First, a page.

People look at thick columns of black smoke from Hkamti, Myanmar, May 22, 2021, in this picture obtained from social media. Cardinal Charles Bo of Yangon called for an end to violence after a deadly mortar attack May 23 claimed the lives of four people sheltering inside a church in a town in eastern Myanmar. (CNS/News Ambassador via Reuters)
Cardinal Charles Bo of Yangon, Myanmar, pleaded for an end to violence after a deadly mortar attack in his country claimed the lives of four people sheltering in a church.
In a statement posted on his Twitter account, Bo, who also serves as president of the Myanmar bishops' conference, expressed his anguish over the May 23 attack on "innocent civilians who sought refuge in Sacred Heart Church" in Kayanthayar, a town in eastern Myanmar near the country's border with Thailand.
"The violent acts, including continuous shelling, using heavy weaponry on a frightened group of largely women and children, resulted in the tragic death of four people and wounding more than eight," he wrote May 25.
The Southeast Asian country has been rocked by violence since Feb. 1 after the military seized power and overthrew the elected civilian government. Myanmar had been ruled by the military for more than 50 years before Aung San Suu Kyi's elected government took office in April 2016.
Since the coup, protests against military rule have led to deadly confrontations and have gained attention from world leaders, including Pope Francis, who celebrated a Mass for peace in St. Peter's Basilica May 16 with Catholics from Myanmar living in Rome.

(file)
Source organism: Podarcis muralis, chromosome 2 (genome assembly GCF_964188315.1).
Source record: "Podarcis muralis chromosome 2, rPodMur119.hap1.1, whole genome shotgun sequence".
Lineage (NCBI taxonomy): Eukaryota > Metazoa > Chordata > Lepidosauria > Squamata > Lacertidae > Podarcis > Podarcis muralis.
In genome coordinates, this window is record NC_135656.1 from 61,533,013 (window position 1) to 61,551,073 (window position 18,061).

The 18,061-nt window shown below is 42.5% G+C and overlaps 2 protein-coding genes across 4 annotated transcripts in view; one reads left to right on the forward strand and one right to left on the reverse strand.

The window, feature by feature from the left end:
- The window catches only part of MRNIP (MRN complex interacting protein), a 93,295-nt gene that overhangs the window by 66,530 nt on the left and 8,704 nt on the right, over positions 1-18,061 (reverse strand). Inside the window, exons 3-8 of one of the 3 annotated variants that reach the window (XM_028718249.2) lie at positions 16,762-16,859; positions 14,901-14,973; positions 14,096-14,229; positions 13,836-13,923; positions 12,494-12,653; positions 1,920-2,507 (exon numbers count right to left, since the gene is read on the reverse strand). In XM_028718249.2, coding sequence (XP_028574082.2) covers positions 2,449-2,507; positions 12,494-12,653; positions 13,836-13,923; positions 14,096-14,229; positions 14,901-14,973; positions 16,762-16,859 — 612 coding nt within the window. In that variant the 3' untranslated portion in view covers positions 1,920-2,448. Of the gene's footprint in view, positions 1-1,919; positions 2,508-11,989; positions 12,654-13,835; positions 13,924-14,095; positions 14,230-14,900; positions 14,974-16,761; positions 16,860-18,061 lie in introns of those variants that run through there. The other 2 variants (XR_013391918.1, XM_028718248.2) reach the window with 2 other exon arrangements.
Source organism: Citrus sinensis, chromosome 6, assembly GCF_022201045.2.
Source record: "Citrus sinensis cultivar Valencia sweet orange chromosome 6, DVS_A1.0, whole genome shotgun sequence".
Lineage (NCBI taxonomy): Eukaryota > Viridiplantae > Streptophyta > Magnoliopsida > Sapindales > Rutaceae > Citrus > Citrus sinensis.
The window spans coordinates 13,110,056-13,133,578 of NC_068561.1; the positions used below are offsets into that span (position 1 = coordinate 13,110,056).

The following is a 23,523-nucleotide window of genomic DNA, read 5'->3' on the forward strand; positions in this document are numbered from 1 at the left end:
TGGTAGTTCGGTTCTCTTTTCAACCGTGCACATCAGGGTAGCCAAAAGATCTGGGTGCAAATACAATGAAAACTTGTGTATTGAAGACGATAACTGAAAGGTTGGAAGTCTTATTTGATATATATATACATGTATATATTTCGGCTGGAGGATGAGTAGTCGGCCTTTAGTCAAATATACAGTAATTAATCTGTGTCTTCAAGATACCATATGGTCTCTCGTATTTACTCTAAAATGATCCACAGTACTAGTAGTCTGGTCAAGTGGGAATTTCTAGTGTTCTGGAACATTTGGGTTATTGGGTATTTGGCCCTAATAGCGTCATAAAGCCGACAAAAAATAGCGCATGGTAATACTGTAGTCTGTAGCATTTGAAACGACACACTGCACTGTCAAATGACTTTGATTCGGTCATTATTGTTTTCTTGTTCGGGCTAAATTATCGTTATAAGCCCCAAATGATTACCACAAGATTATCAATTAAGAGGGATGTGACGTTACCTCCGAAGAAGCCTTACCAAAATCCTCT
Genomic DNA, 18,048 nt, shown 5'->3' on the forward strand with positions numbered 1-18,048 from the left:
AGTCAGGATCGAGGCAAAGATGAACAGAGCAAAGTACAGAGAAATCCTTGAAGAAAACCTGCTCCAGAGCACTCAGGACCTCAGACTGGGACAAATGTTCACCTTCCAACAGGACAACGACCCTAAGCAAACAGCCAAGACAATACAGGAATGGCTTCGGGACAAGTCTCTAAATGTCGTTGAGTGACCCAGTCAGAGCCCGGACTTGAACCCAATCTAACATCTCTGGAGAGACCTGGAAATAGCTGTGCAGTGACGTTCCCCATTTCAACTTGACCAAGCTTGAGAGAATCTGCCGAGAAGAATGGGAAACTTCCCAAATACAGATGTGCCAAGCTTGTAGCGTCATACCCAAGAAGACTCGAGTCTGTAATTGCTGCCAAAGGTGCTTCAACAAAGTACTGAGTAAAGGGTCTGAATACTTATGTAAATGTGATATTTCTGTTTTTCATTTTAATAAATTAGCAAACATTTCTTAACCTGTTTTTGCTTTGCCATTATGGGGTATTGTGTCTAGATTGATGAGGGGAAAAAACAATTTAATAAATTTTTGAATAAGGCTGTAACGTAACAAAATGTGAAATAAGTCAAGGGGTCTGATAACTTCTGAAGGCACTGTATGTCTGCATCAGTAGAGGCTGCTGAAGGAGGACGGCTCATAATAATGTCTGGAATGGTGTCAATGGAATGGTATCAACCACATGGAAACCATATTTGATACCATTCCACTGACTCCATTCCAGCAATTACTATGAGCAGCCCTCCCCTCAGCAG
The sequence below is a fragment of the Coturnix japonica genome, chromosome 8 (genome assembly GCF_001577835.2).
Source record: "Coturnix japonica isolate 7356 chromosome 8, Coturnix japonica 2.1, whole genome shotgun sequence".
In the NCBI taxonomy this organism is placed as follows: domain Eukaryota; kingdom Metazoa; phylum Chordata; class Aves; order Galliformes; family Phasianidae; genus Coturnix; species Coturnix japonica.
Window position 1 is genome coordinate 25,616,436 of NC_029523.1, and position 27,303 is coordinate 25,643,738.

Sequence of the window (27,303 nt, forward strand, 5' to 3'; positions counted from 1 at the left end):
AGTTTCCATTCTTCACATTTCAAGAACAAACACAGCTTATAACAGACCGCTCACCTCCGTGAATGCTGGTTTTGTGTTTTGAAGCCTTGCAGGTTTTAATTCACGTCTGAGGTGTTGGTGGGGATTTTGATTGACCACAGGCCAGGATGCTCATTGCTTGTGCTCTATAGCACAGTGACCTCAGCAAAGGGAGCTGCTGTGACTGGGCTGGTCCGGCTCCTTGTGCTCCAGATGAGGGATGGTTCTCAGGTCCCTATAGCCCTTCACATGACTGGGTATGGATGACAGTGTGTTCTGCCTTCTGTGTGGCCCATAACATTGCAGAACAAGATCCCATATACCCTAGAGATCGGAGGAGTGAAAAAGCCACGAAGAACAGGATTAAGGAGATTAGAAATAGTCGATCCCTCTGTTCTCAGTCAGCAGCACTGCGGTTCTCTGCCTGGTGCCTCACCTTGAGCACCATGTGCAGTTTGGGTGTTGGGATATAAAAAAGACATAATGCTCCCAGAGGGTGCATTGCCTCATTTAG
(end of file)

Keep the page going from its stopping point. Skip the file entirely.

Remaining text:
Catholics, who are a minority in Buddhist-majority Myanmar, have played an active role in praying for a peaceful solution, participating in pro-democracy protests and supplying material and moral support to the needy and the families of deceased protesters.
In his statement, Bo said the extensive damage to the church bore "witness to the intensity of the attack on a place of worship" which forced many to flee into the neighboring jungle.
"Their fate is still not known to the outside world. Food, medicine and hygiene are urgent needs but there is no way of reaching them. There are many children and old people among them, forced to starve and without any medical aid," he said.
This, the cardinal added, "is a great humanitarian tragedy."
Bo also used his statement to insist that places of worship are "cultural property" which, along with hospitals and schools, are "protected during conflict through the Hague Conventions."
He condemned the killing and wounding of unarmed civilians who "were inside the church to protect their families" and urged efforts for peace and a de-escalation of the conflict.
"This needs to stop," Bo wrote. "Our people are poor, COVID-19 robbed them of their livelihood, starvation stalks millions, the threat of another round of COVID-19 is real. Conflict is a cruel anomaly at this moment. Peace is possible, peace is the only way."